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Stoke-on-Trent Districts: Longton Cemetery


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Longton Cemetery, Spring Garden Road, Longton


Following a competition in 1872 for the design of the lay-out, Longton Cemetery opened in 1877 and covers approximately 7.4 hectares (about 21 acres).  It has been extended a total of  four times.

"TO LAND SURVEYORS. The Committee of the Longton Spring Garden Benefit Building Society are prepared to OFFER two PRIZES of 25 and 10 for the best and second best PLANS for ARRANGING and LAYING-OUT the STREETS, BUILDING ALLOTMENTS and SEWERAGE, upon the land comprising the SPRING GARDENS, LONGTON, and land adjacent thereto.
The Plans to be sent to Mr E PALMER by March 11th, 1872, and to become the property of the society. The land can be viewed at any time, and an outline plan inspected, by applying at the office of Mr E PALMER, 11, Commerce-street, Longton."

The Staffordshire Advertiser, 17 February 1872

The gates to Longton cemetery
The gates to Longton cemetery
manufactured by the Coalbrook dale Iron Company.

The arms of Longton Town on the cemetery gates
The arms of Longton Town on the cemetery gates
"Great Industria" - "Let Industry be made"
Longton was incorporated as a borough in 1865

On the left of the shield a potter and on the right a miner.
The Boar's head is from the Arms of the Copeland Family and was also included in the Stoke-upon-Trent (Stoke Town) and the City Arms.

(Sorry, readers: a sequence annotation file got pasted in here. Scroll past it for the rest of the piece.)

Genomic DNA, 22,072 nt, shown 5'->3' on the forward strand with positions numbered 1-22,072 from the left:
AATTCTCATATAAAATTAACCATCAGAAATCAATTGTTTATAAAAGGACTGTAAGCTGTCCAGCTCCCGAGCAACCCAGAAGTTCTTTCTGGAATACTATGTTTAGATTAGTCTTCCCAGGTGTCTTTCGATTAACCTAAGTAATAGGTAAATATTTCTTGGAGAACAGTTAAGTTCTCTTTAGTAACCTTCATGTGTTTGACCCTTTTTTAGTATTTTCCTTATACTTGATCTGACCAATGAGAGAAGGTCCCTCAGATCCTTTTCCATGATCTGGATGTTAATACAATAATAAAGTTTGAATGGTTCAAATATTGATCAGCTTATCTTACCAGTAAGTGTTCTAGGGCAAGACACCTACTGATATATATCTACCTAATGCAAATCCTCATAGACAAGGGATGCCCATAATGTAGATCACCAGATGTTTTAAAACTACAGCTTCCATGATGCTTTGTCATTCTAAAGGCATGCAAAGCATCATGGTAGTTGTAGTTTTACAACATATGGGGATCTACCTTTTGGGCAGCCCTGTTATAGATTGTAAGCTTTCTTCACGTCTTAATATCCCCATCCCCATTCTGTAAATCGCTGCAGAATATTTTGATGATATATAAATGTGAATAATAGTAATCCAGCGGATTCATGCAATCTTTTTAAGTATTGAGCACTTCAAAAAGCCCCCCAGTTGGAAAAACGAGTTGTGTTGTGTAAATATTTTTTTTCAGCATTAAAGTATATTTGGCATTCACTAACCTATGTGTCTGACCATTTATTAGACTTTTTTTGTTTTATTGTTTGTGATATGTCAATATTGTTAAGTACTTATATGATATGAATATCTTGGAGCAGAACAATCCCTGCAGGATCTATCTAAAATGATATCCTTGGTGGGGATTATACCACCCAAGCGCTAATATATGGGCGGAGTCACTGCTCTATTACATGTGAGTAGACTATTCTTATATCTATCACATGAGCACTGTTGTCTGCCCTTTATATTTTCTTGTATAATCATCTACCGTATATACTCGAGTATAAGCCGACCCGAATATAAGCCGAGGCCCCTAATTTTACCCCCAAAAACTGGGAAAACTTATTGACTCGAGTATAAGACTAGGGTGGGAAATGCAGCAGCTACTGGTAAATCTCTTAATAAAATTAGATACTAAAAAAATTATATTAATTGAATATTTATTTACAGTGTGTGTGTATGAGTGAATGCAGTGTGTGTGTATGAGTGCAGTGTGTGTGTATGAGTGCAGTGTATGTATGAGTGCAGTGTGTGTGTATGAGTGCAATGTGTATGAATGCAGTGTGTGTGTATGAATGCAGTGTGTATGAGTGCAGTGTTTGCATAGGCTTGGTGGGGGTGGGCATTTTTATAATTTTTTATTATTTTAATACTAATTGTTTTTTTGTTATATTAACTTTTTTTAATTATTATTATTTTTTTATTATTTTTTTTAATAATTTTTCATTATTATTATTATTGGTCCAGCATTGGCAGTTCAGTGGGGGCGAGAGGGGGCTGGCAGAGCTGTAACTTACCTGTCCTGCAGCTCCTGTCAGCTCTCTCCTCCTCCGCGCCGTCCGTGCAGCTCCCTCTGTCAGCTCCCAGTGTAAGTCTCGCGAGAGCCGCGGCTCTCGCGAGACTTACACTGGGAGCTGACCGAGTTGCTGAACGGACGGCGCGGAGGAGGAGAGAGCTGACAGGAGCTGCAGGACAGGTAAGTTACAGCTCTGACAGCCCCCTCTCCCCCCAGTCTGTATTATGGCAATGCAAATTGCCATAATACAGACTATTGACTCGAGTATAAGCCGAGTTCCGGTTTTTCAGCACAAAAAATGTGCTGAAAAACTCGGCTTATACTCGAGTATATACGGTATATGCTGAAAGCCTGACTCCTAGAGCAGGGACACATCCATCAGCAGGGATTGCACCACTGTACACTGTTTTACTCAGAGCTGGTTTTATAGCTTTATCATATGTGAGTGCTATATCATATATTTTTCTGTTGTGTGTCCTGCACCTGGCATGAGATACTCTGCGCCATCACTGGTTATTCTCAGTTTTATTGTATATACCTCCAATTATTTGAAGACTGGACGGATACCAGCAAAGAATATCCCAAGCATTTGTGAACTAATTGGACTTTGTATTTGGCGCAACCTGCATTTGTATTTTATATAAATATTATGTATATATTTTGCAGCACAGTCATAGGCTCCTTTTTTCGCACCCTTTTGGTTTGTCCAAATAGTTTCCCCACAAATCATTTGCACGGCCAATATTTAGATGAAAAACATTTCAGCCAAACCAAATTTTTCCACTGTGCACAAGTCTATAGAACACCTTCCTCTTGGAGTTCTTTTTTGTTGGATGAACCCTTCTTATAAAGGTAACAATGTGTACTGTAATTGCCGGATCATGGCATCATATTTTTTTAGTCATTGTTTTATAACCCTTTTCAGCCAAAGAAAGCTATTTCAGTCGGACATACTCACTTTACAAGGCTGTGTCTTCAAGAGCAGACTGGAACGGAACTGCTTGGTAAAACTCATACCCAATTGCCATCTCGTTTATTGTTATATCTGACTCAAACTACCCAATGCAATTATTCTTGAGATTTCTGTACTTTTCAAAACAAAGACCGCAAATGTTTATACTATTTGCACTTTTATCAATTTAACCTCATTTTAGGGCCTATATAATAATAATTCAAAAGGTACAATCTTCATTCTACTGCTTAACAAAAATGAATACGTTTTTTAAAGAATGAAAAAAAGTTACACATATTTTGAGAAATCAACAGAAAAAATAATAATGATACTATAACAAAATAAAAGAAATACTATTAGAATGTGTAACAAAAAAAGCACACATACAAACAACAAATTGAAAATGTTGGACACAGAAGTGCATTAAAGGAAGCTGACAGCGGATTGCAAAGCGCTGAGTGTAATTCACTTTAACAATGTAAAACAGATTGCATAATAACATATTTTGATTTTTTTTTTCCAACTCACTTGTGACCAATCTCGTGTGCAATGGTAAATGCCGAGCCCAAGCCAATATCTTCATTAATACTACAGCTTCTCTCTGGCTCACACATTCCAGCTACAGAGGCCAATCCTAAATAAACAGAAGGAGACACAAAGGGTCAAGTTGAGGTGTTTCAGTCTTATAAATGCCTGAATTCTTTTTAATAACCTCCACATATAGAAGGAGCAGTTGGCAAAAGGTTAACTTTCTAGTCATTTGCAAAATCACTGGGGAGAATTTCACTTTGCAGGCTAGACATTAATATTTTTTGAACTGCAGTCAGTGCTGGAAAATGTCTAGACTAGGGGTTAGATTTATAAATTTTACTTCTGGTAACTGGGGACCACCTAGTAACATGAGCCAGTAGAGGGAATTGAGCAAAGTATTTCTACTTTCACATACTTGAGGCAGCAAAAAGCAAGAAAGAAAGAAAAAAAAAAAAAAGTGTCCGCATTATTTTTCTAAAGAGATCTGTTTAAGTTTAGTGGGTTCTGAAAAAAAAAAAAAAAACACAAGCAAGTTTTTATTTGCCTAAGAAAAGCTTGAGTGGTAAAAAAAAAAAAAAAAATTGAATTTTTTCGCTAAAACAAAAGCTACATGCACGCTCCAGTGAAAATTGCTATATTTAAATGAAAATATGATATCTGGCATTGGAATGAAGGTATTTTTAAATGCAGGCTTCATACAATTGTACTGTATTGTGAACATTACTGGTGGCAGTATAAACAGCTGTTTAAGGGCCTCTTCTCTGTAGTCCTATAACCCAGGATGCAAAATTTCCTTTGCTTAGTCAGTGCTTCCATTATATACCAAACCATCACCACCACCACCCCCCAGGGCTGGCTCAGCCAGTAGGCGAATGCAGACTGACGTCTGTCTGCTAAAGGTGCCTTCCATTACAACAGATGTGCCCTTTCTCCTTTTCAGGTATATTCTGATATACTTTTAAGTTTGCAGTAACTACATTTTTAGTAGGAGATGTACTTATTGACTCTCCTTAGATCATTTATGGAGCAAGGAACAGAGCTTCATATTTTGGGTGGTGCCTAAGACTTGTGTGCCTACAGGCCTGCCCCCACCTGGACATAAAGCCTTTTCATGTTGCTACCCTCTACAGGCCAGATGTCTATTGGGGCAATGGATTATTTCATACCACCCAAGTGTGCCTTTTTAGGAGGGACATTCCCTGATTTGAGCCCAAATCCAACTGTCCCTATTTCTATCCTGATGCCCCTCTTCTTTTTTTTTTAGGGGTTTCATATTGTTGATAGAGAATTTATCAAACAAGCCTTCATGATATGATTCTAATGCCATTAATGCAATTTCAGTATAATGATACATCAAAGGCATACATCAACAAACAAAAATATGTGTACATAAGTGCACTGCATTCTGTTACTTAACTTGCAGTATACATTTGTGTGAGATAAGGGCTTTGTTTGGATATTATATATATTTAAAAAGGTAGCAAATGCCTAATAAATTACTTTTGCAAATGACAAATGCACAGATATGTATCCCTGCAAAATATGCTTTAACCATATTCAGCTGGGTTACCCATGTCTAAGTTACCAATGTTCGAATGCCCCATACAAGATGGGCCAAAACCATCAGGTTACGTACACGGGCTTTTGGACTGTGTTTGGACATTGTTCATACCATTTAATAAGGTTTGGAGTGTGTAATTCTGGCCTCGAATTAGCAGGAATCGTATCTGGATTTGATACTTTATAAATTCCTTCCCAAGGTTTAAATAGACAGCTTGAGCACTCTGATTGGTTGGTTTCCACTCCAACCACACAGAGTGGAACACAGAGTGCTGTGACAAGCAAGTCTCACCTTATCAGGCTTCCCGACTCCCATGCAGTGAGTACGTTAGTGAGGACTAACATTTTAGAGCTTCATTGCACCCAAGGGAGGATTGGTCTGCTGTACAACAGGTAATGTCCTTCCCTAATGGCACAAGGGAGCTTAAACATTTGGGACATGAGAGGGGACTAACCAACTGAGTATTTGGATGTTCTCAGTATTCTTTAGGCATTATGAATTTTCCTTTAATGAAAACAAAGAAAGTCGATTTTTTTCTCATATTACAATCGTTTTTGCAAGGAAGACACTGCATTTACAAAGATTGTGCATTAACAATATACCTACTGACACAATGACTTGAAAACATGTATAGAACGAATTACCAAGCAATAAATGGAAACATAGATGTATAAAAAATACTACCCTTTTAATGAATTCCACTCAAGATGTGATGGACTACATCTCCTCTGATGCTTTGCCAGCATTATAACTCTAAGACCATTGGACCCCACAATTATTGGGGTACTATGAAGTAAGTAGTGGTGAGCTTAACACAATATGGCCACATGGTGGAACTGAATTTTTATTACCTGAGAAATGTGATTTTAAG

The eagle is from the crest of James Glover (and is also included on the City Arms)

Three Glovers were mayors of Longton

James GLOVER (c. 1797-1869) - the eagle in the Longton Arms was taken from his family crest.

Born in Hanford, Stoke upon Trent, about 1797. He was working a brewery in Sutherland Road, Longton, by 1829 he was described as an 'extensive ale and porter brewery'.
James Glover also later owned a colliery, and the brewery and colliery together amounted to about one eighth of the total rate income of Longton.

James Glover was chief bailiff of Longton during the Chartist riots of 1842. He was elected mayor following the town's incorporation as a borough in 1865. He was Liberal in politics but withdrew from the Liberal party following an argument with the parliamentary election candidates over electoral expenses.

The family lived at Sutherland Place, Longton, in 1841 and at Sideway Villa, Longton, by 1851. He died in 1869.

His sons, James and Alfred, were partners in the flint grinding business at Longton Old Mill and Upper and Lower Corns Mills. They were also partners in Longton Hall colliery and Longton Hall ironworks. Subsequently both served as mayors of Longton.

Anderton; Census 1841,1851; VCH viii, People of the Potteries


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